Tom Landreth, you and Kyle and the other guys at Rabun TU are all great guys, but you brought out the reason why I dropped my TU membership. I know there are conservatives in TU, and I know that at the local level, the organization does a lot of good work. But on the national level, it is nothing more than a liberal PAC. By the way Tom, it IS possible to be conservative fiscally and care about the environment. I will be the first to say that Republicans too often tow the party line rather than voting their conscience. But that's also true for Democrats. Washington was right when he said that the 2-party system would destroy our government.
What concerns me about your post (and our nation) is that our foundation has eroded. There are things more important than trout, like truth and honesty and integrity. If our leaders had more of these ideals, they would be more likely to vote conscience over politics. And so would we. Consequently, we would not have to worry about the environment, because all of us (including our leaders) would take better care of it. And that is the whole reason why "the money spent on ... Slick Willy and Monica" should be blamed not on Starr or Republicans, but on the man whose lack of character has brought this whole mess about. Mr. Landreth, I try to espouse conviction and conscience over party politics; I urge you to do the same.
By the way, those of you who think the political nature of this post should not be included in this board, you're right - but I'm not the one who brought it up.
By the way, I am planning on voting for the Heritage Fund, and I am also planning on voting for Millner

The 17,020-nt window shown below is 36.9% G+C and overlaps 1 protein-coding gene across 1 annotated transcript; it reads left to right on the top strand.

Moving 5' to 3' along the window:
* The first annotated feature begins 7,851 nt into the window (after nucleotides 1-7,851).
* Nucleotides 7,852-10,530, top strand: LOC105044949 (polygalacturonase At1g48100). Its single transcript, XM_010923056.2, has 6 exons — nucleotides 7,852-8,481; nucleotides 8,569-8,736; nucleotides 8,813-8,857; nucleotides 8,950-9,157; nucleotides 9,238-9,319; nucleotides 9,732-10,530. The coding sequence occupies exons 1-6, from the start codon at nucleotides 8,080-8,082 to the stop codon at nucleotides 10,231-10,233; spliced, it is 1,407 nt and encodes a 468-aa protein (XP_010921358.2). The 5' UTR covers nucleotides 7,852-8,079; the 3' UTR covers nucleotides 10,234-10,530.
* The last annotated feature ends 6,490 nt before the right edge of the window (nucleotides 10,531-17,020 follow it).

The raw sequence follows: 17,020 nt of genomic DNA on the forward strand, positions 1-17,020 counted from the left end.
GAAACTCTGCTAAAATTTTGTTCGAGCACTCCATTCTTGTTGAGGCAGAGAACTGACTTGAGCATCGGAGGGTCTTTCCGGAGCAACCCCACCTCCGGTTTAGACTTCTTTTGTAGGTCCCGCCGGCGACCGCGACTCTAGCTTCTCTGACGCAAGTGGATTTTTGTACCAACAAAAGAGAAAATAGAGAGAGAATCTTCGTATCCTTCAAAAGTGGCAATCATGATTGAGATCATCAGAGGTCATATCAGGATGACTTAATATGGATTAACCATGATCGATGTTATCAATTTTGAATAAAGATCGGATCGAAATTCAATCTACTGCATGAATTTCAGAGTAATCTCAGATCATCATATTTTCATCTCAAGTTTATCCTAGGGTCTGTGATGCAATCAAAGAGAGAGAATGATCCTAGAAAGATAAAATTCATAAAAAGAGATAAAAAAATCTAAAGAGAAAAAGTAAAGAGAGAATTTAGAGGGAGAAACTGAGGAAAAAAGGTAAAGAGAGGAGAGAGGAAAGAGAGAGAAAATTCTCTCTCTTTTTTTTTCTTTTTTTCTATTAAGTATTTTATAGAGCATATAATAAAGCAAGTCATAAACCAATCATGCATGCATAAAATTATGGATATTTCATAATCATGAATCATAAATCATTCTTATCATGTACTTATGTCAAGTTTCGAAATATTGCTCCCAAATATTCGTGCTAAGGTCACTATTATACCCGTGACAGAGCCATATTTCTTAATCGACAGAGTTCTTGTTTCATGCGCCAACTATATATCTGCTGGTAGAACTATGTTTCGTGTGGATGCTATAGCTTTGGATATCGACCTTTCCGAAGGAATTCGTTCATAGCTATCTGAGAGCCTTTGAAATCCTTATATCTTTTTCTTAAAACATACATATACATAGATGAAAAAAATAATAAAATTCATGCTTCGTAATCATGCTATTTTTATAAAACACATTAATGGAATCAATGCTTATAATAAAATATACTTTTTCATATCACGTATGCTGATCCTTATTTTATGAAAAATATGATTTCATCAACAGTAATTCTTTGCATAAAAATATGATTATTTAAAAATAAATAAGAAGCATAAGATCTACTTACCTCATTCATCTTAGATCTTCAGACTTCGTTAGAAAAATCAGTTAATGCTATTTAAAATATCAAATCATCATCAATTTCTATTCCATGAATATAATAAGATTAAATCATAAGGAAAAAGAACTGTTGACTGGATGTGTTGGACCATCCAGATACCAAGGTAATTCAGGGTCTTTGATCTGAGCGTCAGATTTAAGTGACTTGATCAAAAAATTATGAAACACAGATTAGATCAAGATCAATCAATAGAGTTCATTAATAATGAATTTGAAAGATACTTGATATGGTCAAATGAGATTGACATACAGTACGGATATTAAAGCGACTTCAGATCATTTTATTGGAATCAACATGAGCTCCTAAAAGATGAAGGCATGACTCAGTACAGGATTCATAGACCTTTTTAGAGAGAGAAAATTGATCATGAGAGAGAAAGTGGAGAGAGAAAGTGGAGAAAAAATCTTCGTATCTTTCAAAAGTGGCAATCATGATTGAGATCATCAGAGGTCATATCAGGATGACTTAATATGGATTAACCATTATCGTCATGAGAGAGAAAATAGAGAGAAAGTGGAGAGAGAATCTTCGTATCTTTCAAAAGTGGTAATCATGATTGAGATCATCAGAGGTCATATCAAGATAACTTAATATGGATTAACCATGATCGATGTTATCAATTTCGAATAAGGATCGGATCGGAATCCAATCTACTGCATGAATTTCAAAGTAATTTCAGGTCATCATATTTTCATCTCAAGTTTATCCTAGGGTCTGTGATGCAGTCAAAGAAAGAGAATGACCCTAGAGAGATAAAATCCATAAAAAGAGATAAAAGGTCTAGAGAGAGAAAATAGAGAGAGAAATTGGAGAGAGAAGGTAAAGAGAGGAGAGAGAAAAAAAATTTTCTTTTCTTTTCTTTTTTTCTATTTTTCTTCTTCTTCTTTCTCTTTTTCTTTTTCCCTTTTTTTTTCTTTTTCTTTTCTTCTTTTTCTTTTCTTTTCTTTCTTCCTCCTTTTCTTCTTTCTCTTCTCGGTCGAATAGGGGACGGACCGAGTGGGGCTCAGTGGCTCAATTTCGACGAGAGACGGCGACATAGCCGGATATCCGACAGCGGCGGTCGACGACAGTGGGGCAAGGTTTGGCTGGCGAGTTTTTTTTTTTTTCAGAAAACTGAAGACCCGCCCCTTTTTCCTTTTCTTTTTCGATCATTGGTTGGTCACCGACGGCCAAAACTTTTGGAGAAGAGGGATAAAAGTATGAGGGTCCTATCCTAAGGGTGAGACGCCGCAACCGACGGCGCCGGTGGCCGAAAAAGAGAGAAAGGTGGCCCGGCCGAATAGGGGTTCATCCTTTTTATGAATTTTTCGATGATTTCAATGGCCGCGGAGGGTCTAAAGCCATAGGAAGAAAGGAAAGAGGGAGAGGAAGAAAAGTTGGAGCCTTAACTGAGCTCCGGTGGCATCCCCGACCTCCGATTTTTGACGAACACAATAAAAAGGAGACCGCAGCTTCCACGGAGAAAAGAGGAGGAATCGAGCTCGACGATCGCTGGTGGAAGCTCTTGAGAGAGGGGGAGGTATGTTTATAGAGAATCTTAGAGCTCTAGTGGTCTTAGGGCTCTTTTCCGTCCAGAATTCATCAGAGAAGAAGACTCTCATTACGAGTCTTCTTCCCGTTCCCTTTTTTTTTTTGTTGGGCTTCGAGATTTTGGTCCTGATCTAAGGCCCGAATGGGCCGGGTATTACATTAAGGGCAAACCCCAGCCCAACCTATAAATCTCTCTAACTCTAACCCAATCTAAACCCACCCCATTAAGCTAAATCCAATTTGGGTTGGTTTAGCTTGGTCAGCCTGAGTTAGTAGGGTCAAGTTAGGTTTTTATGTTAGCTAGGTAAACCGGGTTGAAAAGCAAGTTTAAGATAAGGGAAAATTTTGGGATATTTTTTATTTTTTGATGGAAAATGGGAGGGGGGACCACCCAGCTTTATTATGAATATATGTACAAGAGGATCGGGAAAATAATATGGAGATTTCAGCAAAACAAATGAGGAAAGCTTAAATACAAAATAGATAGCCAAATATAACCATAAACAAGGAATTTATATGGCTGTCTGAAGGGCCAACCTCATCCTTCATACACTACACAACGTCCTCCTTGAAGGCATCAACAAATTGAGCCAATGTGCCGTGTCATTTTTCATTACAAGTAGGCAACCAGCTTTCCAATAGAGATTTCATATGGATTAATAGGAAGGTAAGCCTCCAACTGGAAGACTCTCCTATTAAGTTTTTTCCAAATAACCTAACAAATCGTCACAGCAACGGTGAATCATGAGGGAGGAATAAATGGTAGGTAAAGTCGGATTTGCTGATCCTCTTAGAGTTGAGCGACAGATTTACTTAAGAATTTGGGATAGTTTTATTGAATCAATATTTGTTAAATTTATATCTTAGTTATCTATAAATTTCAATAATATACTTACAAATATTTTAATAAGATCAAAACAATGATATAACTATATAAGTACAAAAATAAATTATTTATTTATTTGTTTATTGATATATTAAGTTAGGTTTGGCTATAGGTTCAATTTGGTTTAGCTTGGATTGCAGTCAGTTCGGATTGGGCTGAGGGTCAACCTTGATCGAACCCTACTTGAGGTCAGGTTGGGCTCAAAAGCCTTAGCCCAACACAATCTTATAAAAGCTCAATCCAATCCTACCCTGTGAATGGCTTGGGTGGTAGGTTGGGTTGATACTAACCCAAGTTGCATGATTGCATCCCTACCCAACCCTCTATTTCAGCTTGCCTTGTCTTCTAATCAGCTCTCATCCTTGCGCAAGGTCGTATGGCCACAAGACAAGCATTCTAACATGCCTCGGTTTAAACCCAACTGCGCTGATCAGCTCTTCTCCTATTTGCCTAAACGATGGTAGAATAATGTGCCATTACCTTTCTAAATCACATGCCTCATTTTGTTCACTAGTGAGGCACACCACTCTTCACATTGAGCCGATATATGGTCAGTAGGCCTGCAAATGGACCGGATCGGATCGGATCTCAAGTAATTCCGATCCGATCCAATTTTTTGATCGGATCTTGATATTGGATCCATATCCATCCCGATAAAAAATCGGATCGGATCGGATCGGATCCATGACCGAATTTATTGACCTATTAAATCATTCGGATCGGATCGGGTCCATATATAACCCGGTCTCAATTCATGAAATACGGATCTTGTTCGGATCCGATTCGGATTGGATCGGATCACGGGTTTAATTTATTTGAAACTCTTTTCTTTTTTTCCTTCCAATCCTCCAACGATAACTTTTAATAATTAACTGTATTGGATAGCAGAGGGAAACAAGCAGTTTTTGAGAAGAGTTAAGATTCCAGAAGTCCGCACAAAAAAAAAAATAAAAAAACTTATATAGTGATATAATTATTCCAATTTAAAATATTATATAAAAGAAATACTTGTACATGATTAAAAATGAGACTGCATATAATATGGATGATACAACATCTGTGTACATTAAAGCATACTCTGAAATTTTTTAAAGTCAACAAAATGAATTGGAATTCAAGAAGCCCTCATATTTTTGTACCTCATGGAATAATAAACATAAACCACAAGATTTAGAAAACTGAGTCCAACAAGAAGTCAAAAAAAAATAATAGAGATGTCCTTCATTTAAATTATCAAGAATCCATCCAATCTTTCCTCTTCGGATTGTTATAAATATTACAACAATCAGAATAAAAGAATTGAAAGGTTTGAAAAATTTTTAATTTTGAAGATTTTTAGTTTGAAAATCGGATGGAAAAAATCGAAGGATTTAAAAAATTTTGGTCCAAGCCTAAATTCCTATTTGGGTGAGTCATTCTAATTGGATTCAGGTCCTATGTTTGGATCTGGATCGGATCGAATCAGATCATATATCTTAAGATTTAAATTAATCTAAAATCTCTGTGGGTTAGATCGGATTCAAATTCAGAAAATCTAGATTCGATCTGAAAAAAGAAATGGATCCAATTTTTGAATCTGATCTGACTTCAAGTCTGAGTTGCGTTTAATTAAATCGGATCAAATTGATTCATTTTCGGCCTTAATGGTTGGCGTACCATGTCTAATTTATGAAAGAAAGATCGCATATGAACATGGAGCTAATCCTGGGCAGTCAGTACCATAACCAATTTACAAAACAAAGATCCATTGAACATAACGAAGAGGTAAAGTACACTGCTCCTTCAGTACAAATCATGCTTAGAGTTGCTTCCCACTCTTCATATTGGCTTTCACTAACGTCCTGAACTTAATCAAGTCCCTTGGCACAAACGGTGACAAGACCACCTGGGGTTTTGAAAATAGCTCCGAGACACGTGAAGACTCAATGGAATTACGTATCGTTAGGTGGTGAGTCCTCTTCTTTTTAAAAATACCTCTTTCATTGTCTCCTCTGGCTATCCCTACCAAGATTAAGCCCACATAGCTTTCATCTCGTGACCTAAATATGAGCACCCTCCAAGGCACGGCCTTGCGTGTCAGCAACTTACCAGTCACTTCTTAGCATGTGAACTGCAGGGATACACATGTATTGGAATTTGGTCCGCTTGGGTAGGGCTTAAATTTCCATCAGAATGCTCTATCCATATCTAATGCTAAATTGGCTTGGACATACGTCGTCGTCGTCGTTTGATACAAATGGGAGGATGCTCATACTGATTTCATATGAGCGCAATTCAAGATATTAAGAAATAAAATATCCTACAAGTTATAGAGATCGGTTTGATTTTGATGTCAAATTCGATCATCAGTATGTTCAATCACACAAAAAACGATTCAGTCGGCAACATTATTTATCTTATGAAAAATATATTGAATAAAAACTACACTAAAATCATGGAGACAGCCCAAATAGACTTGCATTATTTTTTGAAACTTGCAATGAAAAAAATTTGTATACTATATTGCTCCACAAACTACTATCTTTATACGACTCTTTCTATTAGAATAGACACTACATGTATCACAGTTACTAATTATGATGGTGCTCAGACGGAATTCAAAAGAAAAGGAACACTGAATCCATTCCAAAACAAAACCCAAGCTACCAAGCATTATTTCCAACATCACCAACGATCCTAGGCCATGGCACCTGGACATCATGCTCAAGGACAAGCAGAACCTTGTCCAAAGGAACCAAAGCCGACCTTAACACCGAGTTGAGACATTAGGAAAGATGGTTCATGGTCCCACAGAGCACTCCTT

Thanks to Richard, Steve D, and Jimmy Harris for some pragmatic and level headed
responses to this post.
The Heritage Fund has my vote.
Well Speck......you make me proud to be a Georgian.......but in spite of idiots like you our nation will go on just as it has for the past 200+ years. Of course there may be no trout in GA to speak of....just concrete, condos and a Publix on the Jones Bridge ramp!! Speck.......it may be time for you to go back and brush up on your history bud.
In spite of the name calling by others, I liked your post.
I wonder, what about my history did you find mistaken? And by the way, I hate concrete and asphalt more than anyone. And our nation will only continue another 200 years if the Almighty allows us to wallow in self-(and nature-) worship that long. (And thanks for the support Loren)
10-19-98, 10:04 PM
I think perhaps you've had a memory lapse- go back and read your original post and tell me if it sounds like you support the Heritage Fund.
If, as you say, that you did think a tax increase wasn't a bad idea after all, maybe you should have said it so it didn't come across so sarcastically.
Richard -- I reread my post before I sent it and I've reread it again. The only thing I questioned is the funding of the Heritage Fund...not the fund itself. In fact, if you kept up with what was going on, you'd know that several months ago I proposed this very type of thing as a solution to some of the vanishing land problems months ago. And, if you'll try to understand what you read, I did not even object to using tax dollars to support the fund. What I do object to is NEW tax dollars.
It seems that every time you environmental wackos get into a debate about these issues, you enter it with a closed mind. No idea is a good idea unless its your idea and the only way is YOUR way.